The decision


Case No: UI-2021-001745
First-tier Tribunal No: HU/07742/2020


Decision & Reasons Issued:
On 27 April 2023




Mary Cris Edmonson
(no anonymity order made)

Entry Clearance Officer, Manila

For the Appellant: Mr A. Edmonson, Sponsor
For the Respondent: Mr A. Tan, Senior Home Office Presenting Officer

Heard at Manchester Civil Justice Centre on 6 March 2023

1. The Appellant is a national of the Philippines born on the 3rd June 1977. She seeks entry clearance to come to settle in the UK with her British husband, Mr Alan Edmondson.
2. Mr and Mrs Edmonson met in Hong Kong in February 2016. Mary was there working, and Alan was on holiday. Theirs was a whirlwind romance. In the months that followed that brief holiday Alan flew back to Hong Kong three times to be with her. In September 2016 Mary came to the UK and remained, in accordance with the terms of her visit visa, until February 2017. She returned to the Philippines and Alan then made numerous trips to see her there. After one of those trips the couple received the happy news that Mary was expecting and in November 2017 they welcomed their daughter into the world. Alan continued to make regular trips to the Philippines to be with his wife and daughter. Alan and Mary were married in January 2018 and it remains their intention to stay together.
3. In February 2020 Alan got one of the last flights out of the Philippines back to the UK before the world went into lockdown. He has not seen his wife or daughter since. Once back in the UK he sought advice from an immigration law practitioner, or at least someone holding themselves out as such. He was assisted in completing the online application form and in providing the relevant documentation. His wife passed and obtained an English language test certificate, and he collated the documents he was told that he would need to prove his income. At that time Alan was employed as a refuse collector, but he was also in receipt of Industrial Injuries Disablement Allowance, following an accident he had at work when in the employ of BAE Systems in his home town of Barrow-in-Furness. His total annual earnings were in the region of £20,000.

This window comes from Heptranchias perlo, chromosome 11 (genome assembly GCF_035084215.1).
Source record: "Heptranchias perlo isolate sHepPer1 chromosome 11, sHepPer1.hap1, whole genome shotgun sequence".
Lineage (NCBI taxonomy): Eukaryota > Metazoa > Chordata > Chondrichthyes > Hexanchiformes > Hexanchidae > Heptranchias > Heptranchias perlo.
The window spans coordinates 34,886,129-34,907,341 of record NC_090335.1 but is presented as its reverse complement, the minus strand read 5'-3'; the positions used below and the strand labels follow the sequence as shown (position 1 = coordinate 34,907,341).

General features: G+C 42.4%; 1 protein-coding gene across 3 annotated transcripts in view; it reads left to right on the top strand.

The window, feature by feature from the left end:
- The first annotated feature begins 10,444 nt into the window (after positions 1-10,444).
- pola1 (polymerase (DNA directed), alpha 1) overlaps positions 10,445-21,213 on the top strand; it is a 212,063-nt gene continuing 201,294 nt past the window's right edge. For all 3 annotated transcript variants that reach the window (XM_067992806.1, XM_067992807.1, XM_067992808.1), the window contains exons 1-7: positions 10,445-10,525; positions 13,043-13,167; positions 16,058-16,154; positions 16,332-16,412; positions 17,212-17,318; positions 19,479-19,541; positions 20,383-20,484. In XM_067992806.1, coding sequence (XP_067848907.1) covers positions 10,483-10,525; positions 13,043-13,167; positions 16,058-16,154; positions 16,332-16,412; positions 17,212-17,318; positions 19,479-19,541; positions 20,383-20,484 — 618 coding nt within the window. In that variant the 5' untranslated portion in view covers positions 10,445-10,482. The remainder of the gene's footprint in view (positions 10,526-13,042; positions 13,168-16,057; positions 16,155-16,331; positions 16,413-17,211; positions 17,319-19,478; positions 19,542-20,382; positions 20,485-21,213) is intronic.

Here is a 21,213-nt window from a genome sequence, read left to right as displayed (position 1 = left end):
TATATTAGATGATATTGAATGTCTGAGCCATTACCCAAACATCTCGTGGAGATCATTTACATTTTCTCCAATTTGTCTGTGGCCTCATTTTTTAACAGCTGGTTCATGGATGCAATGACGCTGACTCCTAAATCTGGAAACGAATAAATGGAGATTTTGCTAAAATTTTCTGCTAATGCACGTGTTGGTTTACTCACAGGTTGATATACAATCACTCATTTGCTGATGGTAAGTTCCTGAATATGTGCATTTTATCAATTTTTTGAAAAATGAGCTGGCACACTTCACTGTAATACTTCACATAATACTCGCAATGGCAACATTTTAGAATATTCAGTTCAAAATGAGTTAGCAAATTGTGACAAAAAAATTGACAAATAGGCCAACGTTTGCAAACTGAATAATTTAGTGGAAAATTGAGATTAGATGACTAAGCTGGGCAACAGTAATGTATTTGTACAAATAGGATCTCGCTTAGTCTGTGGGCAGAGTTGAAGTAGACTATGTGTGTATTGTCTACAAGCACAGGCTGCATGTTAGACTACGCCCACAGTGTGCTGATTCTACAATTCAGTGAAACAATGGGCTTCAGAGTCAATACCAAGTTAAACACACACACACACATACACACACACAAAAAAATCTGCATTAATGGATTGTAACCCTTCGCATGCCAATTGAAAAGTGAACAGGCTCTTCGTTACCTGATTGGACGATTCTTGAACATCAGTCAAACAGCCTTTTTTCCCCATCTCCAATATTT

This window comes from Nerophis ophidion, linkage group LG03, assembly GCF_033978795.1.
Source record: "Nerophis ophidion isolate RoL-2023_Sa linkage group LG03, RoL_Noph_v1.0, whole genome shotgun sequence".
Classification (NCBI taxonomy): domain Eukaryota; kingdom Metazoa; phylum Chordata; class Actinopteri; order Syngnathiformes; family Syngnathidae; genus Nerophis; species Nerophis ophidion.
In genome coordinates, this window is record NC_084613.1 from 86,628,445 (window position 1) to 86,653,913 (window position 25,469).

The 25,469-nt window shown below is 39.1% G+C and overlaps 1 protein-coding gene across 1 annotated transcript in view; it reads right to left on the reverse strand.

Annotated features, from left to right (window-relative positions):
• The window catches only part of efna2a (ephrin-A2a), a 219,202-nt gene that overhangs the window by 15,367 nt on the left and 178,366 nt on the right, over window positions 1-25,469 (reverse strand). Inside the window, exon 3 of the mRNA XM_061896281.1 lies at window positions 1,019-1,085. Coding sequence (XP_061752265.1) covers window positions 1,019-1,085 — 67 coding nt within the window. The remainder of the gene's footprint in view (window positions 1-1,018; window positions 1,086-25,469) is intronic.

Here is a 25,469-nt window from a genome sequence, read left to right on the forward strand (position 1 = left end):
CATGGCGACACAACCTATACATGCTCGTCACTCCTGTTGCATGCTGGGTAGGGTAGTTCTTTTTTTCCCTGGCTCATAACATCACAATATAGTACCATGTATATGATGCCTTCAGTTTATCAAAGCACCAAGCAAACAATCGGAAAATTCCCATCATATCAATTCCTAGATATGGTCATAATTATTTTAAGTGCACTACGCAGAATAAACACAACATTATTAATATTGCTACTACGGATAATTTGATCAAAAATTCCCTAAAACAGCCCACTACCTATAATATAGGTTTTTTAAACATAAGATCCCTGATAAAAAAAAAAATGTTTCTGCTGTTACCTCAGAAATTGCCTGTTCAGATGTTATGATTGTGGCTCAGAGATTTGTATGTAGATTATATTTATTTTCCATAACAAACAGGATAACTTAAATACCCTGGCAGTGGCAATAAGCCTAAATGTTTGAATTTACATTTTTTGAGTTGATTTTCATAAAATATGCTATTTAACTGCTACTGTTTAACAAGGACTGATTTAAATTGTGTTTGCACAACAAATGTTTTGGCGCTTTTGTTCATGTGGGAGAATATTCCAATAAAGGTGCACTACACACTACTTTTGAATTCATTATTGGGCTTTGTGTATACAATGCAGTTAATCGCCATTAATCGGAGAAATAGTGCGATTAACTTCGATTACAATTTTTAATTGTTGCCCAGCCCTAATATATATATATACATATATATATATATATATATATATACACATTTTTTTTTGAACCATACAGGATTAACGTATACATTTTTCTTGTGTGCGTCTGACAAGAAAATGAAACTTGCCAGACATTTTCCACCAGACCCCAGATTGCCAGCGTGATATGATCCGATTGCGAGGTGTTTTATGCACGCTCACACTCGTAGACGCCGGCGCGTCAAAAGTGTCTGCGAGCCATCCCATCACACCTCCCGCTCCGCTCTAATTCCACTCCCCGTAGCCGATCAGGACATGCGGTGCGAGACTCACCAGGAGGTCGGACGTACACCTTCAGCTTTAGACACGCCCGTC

4. On the 22nd September 2020 Mary and Alan were disappointed to learn that Mary’s application had been refused. Although their daughter would be able to come to the UK – she has a British passport – her mother could not accompany her. She would therefore have to remain in the Philippines with her mum.
5. There were two reasons for refusal. The first related to the validity of the marriage, and that has now been resolved, by consent between the parties, in Mary’s favour. The second related to what is referred to as the ‘eligibility financial requirement’, that is to say whether Alan’s income was large enough to provide for his wife should she come to the UK. Notwithstanding the fact that Alan had sought professional legal advice to assist him in preparing the documents to support Mary’s application, it turns out that the correct documents had not in fact been supplied in order to prove his income.
6. Mary appealed and on the 28th October 2021 the First-tier Tribunal (Judge Bristow) found as fact that at the date of the appeal before him, Alan was earning in excess of the amount required by the rules. That being the case, he reasoned, there could be no legitimate basis for continuing to refuse to grant Mary entry clearance, since she now met all of the requirements of the rules. Judge Bristow did not in those circumstances consider the position at the date that the application was considered by the ECO.